There are a lot of ultra-cutting-edge and cool use cases for Hadoop, from sensors to Four Square. But what about Hadoop for the rest of us? What are the ways any IT division and CIO can put Hadoop to work?
Yesterday, I shared the first three ways you can do just that:
1. As a staging layer for analytics.
2. As supplemental storage for an enterprise data warehouse platform.https://o1.qnsr.com/log/p.gif?;n=203;c=204663295;s=11915;x=7936;f=201904081034270;u=j;z=TIMESTAMP;a=20410779;e=i
3. As an acquisition and staging layer for unstructured content.
Let’s look at the final five in my list of eight ways any IT division could use Hadoop.
4. As an ETL tool. Hadoop doesn’t just handle large amounts of data — it’s fast. Already, some companies are generating so much data in a day that it actually takes their ETL solutions longer than 24 hours to process it. By using Hadoop and MapReduce to perform the ETL process, they’re able to significantly reduce the time it takes to process that data.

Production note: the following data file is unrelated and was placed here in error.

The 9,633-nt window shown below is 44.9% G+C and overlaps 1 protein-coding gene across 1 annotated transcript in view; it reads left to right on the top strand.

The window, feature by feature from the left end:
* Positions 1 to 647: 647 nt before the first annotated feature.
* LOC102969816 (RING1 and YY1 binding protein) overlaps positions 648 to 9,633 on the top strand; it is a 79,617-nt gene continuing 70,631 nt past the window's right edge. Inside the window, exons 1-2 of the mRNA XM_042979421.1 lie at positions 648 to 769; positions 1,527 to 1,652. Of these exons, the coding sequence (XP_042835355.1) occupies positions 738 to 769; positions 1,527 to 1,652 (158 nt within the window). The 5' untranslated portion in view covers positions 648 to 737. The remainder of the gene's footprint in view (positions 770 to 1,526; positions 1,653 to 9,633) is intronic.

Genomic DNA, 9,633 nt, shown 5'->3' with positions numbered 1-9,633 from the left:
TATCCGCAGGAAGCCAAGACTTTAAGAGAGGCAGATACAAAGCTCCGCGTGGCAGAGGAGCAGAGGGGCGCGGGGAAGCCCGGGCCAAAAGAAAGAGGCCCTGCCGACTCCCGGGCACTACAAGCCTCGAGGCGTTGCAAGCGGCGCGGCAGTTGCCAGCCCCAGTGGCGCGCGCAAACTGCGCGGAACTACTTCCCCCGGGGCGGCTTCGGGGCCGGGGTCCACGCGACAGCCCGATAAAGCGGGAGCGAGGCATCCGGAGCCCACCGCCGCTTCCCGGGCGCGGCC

5. As an exploration engine. I’ve been quoting this excellent post by Ravi Kalakota this week, and this what he says is one of the three primary use cases for Hadoop. What’s cool about Hadoop in this situation is that you can add new data to existing data without having to reindex the entire cluster.
6. An archive for historical data. Sometimes, you want to archive data, but you also want to be able to access it without the hassle of sending for and uploading the archives. Hadoop allows you to store large amounts of historical data without the tapes, giving you access to that data at any time, Kalakota points out.
7. As an enterprise search solution. If you really want to search all your enterprise data, build an indexing infrastructure on top of Hadoop. It scales easily, so it will grow as your data grows. Plus, thanks to the distributed parallel architecture, it’ll be fast, according to Cloudera.
8. As a data sandbox. Data warehouses are big, but unwieldy, which means if you want to put something in them, you need a plan. Hadoop is much more flexible, so some companies are using it to create a data sandbox where users can play with the data, and then if they find something worthwhile, they can add that query to the data warehouse. This use case should appeal to any company striving to be more “data-driven.”
Of course, there are other great use cases that will apply across many industries — including building a recommendation engine or using Hadoop to evaluate customer churn. For more on those use cases, I’ll point you to Kalakota’s post and Cloudera’s slideshow or whitepaper, “Ten Common Hadoopable Problems.”